Wyoming Agricultural Experiment Station

Cellular research, feed efficiency studies earn UW awards

 

Kristi Cammack

Kristi Cammack

Studying methods that regulate cell growth and research looking at feed efficiency in ruminant livestock recently netted scientists outstanding research awards from the Wyoming Agricultural Experiment Station (AES) at the University of Wyoming.

Department of Animal Science professor Bill Murdoch received the Outstanding Research Award, and assistant professor Kristi Cammack in the department was presented the Early Career Research Achievement Award.

Bill Murdoch

Bill Murdoch

 

“The Wyoming Agricultural Experiment Station is proud to honor professors Cammack and Murdoch for their tremendous efforts,” said Bret Hess, AES director and associate dean of research in the college. “It is a pleasure to recognize these two very productive researchers for their accomplishments.”The outstanding research award recognizes accomplishments of established scientists in the college.

Murdoch’s program has focused on mechanisms that regulate ovarian function and has evolved into the investigation and discovery of methods to regulate cell growth, said Doug Hixon, professor and head of the animal science department.

“The merit of his innovative hypotheses and approaches in cancer research are widely recognized – as evidenced by his numerous invited presentations and successful grantsmanship,” Hixon noted.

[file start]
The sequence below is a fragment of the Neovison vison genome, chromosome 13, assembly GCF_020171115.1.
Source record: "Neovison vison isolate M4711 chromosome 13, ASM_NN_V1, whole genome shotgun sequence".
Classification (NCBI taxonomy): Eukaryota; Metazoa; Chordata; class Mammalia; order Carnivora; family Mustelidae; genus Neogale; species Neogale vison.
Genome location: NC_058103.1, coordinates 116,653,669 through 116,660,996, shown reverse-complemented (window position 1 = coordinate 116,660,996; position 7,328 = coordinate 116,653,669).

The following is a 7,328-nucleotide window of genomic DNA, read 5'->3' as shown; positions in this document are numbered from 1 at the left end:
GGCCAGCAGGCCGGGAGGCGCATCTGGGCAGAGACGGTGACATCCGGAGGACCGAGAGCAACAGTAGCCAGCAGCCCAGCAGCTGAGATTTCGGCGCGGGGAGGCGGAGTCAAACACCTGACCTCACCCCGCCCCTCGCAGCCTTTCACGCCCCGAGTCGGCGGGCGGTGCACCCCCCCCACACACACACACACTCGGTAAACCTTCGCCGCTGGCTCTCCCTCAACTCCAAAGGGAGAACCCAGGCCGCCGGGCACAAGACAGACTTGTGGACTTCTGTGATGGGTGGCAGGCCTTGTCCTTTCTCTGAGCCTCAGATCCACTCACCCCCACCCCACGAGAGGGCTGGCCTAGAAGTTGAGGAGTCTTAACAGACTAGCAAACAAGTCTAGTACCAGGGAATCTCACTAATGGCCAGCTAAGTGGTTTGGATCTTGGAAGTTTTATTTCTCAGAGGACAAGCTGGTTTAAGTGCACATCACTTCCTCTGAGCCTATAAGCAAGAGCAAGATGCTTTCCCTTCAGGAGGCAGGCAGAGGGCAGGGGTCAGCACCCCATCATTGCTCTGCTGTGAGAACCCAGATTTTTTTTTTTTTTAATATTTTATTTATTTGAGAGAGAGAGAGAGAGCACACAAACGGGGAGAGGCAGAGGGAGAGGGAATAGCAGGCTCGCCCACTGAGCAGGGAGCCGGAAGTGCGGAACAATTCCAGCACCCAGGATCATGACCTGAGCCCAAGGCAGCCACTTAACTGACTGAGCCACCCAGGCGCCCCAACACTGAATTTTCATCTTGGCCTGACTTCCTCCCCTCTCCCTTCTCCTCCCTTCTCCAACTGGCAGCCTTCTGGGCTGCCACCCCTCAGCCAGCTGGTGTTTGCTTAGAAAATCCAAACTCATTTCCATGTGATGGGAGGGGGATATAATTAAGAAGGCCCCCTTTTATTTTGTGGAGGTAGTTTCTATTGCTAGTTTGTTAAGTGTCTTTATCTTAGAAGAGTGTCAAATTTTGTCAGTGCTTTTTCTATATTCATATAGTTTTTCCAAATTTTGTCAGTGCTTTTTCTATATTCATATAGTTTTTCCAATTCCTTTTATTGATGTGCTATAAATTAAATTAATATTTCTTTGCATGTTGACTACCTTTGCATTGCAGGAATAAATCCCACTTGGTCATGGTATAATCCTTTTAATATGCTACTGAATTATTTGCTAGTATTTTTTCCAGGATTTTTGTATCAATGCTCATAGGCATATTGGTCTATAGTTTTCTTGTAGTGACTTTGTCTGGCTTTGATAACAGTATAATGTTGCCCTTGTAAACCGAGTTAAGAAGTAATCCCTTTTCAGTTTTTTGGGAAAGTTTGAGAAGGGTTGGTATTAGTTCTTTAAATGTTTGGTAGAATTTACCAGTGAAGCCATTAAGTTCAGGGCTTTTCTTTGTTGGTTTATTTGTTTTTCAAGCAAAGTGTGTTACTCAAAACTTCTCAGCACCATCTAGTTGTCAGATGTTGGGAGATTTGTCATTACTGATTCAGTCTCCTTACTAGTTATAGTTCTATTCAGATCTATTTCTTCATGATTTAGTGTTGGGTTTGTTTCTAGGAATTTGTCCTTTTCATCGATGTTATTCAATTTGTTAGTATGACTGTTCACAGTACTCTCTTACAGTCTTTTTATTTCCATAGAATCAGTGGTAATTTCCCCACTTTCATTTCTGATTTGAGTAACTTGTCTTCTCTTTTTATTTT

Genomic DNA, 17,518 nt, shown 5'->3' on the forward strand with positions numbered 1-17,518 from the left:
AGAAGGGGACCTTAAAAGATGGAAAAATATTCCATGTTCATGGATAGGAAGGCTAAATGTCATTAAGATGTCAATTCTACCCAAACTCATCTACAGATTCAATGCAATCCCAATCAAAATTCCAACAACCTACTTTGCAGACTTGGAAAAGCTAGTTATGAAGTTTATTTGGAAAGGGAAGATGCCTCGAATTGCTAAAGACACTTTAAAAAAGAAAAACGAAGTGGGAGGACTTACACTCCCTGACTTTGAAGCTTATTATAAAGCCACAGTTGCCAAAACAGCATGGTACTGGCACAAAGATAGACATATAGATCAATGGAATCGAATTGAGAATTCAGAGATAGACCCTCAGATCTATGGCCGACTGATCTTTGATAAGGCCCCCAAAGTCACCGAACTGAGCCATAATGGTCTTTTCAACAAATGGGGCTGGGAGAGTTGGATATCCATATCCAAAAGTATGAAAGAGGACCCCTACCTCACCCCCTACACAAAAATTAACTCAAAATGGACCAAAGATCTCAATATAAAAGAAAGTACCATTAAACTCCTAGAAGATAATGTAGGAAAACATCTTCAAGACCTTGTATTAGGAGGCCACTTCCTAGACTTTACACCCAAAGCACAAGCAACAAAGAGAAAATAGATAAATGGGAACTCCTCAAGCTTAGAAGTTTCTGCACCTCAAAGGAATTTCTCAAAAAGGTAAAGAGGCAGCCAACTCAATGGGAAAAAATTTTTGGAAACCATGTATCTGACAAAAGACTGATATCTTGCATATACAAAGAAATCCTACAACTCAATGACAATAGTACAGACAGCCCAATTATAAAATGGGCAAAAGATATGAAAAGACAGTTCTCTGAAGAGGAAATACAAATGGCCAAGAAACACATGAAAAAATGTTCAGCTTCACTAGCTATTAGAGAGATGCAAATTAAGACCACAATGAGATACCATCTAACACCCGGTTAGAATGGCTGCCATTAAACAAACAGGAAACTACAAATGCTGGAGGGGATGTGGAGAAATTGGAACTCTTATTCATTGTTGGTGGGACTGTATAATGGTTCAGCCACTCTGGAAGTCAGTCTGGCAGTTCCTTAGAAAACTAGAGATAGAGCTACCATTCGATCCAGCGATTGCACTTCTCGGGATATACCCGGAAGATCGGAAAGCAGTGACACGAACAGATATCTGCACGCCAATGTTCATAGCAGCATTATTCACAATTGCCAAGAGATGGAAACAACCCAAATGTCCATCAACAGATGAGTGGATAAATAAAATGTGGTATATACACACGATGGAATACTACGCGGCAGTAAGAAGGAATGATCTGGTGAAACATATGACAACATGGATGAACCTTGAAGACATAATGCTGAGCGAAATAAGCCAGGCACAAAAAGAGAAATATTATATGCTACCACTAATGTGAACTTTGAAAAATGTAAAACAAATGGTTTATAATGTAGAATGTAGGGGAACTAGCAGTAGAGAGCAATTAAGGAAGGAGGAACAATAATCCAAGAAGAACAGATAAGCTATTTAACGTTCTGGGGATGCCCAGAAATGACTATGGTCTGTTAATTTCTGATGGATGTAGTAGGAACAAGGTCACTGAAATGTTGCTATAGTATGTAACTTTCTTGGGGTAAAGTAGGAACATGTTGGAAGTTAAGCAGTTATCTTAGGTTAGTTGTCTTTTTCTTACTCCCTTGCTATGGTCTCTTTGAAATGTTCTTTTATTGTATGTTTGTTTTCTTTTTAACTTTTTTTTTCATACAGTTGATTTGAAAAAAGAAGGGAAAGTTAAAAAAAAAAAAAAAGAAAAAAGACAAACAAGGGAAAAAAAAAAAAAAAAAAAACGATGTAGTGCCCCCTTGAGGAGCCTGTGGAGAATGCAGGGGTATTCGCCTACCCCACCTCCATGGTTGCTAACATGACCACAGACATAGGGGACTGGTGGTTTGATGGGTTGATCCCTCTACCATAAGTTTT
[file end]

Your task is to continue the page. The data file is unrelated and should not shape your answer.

Murdoch has attracted $4.9 million in funding during his 32 years at UW and wrote or cowrote 152 journal manuscripts, review articles and book chapters.

His teaching has been recognized by numerous awards, said Hixon, and he has directed 18 theses and dissertations and trained three post-doctoral fellows.

The Early Career Achievement Award recognizes achievements by junior scientists in the college.

Cammack quickly established her laboratory upon arrival in the Department of Animal Science in 2006 and continues to develop independent and collaborative research based on her expertise in quantitative and moleculargenetics, said Hixon.

Cammack’s research focused on changes in gene expression induced by toxins in the diet and is now looking at feed efficiency in ruminant livestock.

She is collaborating with scientists in the United States and in New Zealand, Brazil and South Africa. She has received $4.1 million in funding and has 23 journal articles either as the primary or collaborating author.

She is advising three master’s students and has finished four master’s students and one Ph.D. student.

“Kristi has proven to be an excellent graduate student mentor and teacher and was selected Top Prof by her students in two separate years,” said Hixon.

by Steven L. Miller, Senior editor

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